FEW DAYS IN THE LIFE
CNBC News Photographer
OK I admit it, some days are slower than others and to pass the
time I like to check out various web sites like Sports Shooter,
Medialine and b-roll.net. There are always lively discussions
on the boards, some posting are flakes, others are old-pros sharing
their expertise, and then there are the newbie’s asking
questions that many of us found answers to many, many moons ago.
One question that was recently posed was what a typical day was
like for a news photographer when working with a reporter? Here
is an amended version of my reply, what the heck, I tore the
original post apart and spit-polished the thing until it shined
like a new penny. Now in order to be completely above board,
my response is actually a compilation of several days meshed
together to give the reader a composite of what a “typical
day” is like.
There are typical days but most are anything but routine.
My day usually starts around 5:30 AM, that is if I can haul
my scrawny old carcass out of bed. After breakfast I drink
and check out b-roll.net and figure out what pithy comments I
want to make.
Try to get out the door and the van loaded by 6:50 for the 35
to 40 minute drive in to work. Did I remember my camera, lunch
cell phone in that order?
Pray that no semi-trucks have flipped on the freeway closing
three lanes of traffic. Never bother to check traffic reports,
never gotten into the habit of doing that.
Arrive at work – more coffee. Check my emails – why
can’t freelance crews understand that the network doesn’t
pay in 30 days, they’ll be lucky if anybody even looks at
their invoices in that time frame. Get another email from former
TechTV colleague to join their LinkedIn account. FAX hours to supervisor
400 miles away for the days I wasn’t in the office.
Discuss hair and make-up with Telemundo anchor.
Make note to swap out problem deck at viewing station.
Look over on-line version of the San Francisco Chronicle - news,
business and sports. How is Barry doing on the home run chase?
Chat about golf and kids with morning show anchors as they pass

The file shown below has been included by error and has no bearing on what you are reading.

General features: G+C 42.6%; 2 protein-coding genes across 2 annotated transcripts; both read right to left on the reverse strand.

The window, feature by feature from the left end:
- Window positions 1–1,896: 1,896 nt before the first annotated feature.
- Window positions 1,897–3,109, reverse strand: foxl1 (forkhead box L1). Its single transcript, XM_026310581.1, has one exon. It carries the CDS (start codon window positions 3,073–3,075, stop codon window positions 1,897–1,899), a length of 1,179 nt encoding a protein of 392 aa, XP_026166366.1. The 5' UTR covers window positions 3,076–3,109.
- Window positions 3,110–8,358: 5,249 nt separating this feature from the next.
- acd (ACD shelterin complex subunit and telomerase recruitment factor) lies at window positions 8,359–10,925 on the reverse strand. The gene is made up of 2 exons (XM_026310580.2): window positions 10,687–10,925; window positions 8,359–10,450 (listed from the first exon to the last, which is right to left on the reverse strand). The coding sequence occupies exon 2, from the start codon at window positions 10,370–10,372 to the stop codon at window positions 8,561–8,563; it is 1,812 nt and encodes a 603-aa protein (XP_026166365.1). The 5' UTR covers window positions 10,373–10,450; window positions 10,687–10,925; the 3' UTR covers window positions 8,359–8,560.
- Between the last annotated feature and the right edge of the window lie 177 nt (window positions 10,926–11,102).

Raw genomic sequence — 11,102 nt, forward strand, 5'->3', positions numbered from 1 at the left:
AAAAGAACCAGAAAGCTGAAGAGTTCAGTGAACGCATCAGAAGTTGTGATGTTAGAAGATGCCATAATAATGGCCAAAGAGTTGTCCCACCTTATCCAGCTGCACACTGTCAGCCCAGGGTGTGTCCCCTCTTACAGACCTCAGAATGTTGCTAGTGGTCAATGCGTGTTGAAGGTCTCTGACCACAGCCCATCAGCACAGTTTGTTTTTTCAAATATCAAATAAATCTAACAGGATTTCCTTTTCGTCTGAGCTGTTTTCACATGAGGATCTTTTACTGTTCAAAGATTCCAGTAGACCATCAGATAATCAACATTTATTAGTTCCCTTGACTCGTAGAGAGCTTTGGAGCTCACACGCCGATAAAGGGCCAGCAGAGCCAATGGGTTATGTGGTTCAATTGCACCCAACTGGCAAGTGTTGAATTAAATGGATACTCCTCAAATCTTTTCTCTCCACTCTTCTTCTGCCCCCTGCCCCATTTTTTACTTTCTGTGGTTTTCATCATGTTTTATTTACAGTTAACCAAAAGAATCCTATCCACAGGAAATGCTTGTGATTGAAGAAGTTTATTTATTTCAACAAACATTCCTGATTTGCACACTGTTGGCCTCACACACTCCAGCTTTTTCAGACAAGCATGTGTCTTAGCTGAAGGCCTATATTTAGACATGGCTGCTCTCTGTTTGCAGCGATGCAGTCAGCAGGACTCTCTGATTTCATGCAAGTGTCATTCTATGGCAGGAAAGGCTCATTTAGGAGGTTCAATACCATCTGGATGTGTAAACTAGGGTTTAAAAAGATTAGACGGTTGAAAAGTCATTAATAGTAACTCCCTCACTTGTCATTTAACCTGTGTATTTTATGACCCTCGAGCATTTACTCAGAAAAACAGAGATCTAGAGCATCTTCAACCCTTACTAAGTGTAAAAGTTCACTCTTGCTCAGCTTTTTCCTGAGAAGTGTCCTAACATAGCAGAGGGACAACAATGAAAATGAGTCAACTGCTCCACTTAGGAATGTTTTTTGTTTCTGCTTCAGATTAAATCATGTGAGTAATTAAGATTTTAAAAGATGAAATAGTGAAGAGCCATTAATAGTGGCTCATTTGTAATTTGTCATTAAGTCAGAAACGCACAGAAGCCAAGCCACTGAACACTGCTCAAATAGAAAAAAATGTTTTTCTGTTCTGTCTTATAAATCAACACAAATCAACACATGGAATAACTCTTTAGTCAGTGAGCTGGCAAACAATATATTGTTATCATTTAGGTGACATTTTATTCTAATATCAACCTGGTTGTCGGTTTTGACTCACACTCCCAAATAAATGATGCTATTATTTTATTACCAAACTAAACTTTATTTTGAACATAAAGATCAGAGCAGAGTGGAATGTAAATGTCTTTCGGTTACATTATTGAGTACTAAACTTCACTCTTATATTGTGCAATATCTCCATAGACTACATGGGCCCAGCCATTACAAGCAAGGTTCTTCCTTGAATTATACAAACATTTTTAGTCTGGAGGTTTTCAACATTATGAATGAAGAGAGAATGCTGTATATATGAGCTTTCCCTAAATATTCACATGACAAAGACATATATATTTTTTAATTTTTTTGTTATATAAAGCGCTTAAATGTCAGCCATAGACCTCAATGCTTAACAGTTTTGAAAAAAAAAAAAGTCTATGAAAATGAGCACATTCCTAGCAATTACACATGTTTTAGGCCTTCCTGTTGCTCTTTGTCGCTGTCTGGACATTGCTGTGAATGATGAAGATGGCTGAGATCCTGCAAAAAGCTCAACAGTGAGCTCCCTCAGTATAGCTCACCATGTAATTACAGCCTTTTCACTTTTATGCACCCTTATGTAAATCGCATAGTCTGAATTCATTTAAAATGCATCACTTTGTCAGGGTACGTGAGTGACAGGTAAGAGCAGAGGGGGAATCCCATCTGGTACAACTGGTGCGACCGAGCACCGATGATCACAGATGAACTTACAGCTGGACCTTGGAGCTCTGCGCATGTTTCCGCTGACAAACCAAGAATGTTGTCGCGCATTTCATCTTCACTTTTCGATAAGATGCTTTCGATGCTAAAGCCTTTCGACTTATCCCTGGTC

my desk heading to make-up or more likely, the bathroom, as they
drink a lot of coffee on that show. Meteorologist is especially
attractive – oh to be single and 36 again. Never watch the
affiliates’ AM show. If nice people won Emmy’s this
station would have a lobby full of the little winged statuettes.
I’m given my assignment for the day. Who is the latest millionaire
CFO that’s been busted for backdating stock options? Search
web for photos of said perpetrator. Shoot thumbnail sized pictures
and then company web site. Have run out of creative ways to shoot
The boss passes over a high-tech gadget for me to film. Magnified
in my viewfinder I note that the earpiece of the little phone
has earwax stuck to it. A few swipes from my handkerchief and
worthy enough to be photographed. I actually like shooting small
things that blink, partially because I get to recruit pretty interns
from the community affairs department to help demo the item. They
didn’t think they’d get their big break in television
so soon. Oh to be 26 and single again.
Shoot a stand-up for one of the reports and there you have it,
a typical day - and then there was yesterday.
Early in our shift The Today Show calls asking for a story, or
what is known in television vernacular as – a package.
It is to be a day-of-story. It needs to be shot, written, edited
fed to New York by the end of the day.
Shooting for The Today Show is an honor and quite a feather in
the cap of our little bureau. But as often happens with assignments
from them, on the day that the story is to air, an interview
with Hilary, or Obama, or Rudy runs long and our package gets